This Saturday is International Transgender Day of Remembrance.

Set aside to memorialise those who have been killed due to transphobic hatred or prejudice, it’s hoped the day will also raise public awareness of hate crimes against transgender people.

The event is held to honour Rita Hester, whose murder in 1998 kicked off the ‘Remembering Our Dead’ web project and candlelight vigil in 1999.

An Australian and New Zealand study on transgender issues in 2007 — written by La Trobe University’s Gay and Lesbian Health Victoria — shows trans acceptance in Australia still has a long way to go.

The study found 87.4 percent of respondents had experienced at least one form of stigma or discrimination on the basis of gender. Social forms of stigma such as verbal abuse, social exclusion and having rumours spread about them were reported by half the participants.

A third had been threatened with violence. A similar number reported receiving lesser treatment due to their name or gender on documents; as well as being refused employment or promotion. Almost a quarter had been refused services and 19 percent physically attacked. Many participants also admitted to keeping their gender identity to themselves, or to only express it in private, and in safe spaces.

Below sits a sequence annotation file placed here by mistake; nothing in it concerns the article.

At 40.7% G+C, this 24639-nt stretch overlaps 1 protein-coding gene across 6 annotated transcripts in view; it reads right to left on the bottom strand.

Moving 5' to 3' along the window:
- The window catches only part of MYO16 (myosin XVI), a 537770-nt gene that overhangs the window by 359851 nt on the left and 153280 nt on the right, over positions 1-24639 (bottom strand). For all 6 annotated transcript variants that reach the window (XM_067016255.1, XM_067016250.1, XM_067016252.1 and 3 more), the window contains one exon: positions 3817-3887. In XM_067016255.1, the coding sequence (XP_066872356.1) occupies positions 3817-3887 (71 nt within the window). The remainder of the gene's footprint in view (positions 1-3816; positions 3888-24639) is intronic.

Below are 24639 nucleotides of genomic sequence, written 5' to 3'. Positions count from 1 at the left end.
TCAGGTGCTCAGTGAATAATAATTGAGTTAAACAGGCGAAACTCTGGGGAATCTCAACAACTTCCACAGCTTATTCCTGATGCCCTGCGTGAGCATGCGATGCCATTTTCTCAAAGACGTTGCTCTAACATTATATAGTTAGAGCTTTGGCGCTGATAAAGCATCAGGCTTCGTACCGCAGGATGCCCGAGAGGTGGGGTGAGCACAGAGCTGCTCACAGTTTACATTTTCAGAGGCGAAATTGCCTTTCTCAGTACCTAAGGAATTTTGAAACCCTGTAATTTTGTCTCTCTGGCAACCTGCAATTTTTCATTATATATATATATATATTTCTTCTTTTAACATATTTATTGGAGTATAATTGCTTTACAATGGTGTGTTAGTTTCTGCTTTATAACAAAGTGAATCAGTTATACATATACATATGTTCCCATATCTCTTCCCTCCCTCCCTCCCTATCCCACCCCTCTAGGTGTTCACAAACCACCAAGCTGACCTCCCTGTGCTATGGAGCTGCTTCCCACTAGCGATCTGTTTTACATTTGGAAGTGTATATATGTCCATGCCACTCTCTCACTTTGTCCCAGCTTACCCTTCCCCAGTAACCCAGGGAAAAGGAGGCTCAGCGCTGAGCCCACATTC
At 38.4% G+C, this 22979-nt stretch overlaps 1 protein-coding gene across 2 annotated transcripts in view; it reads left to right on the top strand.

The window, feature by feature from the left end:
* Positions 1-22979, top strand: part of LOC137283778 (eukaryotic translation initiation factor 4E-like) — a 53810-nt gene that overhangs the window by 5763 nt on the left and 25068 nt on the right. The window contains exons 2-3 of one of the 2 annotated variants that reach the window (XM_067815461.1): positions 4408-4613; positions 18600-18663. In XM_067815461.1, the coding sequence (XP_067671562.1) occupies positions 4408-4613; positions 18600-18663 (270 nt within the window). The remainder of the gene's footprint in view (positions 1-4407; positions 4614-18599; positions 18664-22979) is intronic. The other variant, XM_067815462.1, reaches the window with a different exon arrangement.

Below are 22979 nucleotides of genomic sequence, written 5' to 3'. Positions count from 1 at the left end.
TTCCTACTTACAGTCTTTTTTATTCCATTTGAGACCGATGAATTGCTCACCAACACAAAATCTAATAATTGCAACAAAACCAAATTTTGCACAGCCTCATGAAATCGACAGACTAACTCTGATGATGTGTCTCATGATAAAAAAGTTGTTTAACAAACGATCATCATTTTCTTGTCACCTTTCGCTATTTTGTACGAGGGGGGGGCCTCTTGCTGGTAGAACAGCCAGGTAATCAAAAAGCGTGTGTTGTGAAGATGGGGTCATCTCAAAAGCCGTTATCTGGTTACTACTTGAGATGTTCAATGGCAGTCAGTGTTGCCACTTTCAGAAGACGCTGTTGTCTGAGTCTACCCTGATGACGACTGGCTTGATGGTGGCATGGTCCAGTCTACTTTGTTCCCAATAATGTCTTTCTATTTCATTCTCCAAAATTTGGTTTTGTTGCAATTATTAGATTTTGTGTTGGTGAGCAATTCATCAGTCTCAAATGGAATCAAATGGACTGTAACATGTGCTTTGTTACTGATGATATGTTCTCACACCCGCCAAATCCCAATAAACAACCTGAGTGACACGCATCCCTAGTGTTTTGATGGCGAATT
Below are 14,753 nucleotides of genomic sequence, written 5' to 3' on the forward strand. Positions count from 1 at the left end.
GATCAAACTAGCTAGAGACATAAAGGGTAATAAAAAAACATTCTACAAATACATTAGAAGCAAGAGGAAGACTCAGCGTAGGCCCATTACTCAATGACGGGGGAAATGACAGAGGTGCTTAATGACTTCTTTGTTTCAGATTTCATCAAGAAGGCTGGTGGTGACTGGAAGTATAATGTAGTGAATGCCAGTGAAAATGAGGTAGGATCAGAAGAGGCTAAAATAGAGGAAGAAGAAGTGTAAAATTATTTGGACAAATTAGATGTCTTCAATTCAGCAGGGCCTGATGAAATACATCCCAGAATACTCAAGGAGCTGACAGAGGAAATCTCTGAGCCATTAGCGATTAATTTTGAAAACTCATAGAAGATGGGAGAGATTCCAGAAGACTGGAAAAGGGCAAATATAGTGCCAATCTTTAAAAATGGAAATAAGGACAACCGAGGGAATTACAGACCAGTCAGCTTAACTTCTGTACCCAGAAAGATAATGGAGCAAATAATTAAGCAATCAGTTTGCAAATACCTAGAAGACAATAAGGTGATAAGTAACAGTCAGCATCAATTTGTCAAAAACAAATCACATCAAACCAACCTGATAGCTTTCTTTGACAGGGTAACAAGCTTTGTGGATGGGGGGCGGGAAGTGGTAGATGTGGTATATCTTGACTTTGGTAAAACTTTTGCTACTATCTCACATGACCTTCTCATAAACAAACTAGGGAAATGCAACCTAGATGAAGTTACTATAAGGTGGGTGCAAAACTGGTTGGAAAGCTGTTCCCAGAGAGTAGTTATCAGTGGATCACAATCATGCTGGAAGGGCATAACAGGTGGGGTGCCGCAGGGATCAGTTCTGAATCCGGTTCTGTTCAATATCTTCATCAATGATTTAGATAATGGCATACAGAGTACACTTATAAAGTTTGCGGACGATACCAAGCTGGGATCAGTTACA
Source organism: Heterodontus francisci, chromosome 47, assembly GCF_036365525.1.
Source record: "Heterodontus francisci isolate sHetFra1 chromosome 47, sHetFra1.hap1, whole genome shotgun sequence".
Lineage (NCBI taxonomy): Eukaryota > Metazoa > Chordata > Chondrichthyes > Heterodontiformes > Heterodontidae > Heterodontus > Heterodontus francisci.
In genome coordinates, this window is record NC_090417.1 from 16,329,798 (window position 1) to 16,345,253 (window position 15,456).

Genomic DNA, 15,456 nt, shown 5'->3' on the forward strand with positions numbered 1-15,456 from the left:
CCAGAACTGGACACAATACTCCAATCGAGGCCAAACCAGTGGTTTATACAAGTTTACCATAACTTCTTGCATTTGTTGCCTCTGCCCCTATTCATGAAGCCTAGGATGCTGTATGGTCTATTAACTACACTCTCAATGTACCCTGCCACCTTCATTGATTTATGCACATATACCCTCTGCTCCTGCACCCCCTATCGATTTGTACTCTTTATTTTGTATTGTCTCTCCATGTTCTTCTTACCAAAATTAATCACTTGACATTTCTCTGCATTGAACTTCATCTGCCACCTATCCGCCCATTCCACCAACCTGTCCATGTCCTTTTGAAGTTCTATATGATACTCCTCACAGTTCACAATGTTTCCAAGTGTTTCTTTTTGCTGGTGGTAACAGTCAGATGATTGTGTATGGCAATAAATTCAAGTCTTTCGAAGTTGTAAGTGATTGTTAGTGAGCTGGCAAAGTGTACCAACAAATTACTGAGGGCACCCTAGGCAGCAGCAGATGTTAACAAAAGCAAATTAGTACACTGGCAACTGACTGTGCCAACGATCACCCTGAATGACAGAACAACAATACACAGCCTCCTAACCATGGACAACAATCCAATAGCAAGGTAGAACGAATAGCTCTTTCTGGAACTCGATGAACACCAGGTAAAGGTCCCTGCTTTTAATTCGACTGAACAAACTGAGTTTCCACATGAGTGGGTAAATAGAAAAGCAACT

Only 18.2 percent had reported incidents to police and of those that did report, less than half (34.8 percent) were treated with courtesy and dignity.

“We need to honour not only trans people who die as a direct result of physical violence, but also the many trans people who have suicided as a response to not being able to live as who they are without facing harassment, vilification, isolation and distress,” said executive director of the National LGBT Health Alliance, Gabi Rosenstreich.

“The Transgender Day of Remembrance is a call to end the transphobia that damages and ends so many people’s lives. It is, however, also a reminder of the inspiring resilience of so many gender diverse people who live lives of dignity and joy in the face of continuing discrimination.”

In a positive sign of improving attitudes domestically, the Australian Defense Force has recently agreed to pay for sex-change operations for a soldier. The move was highlighted by the case of Bridget Clinch, who was initially told by the Defense Force that she would be discharged on medical grounds after seeking a sex-change operation.

The ADF reviewed their policy and reinstated her earlier this year, agreeing to pay for the operation. According to Defence Force policy, a soldier is entitled to medical treatment, if they have an officially diagnosed condition and the operation is assessed as necessary for the health and deployment prospects of personnel.

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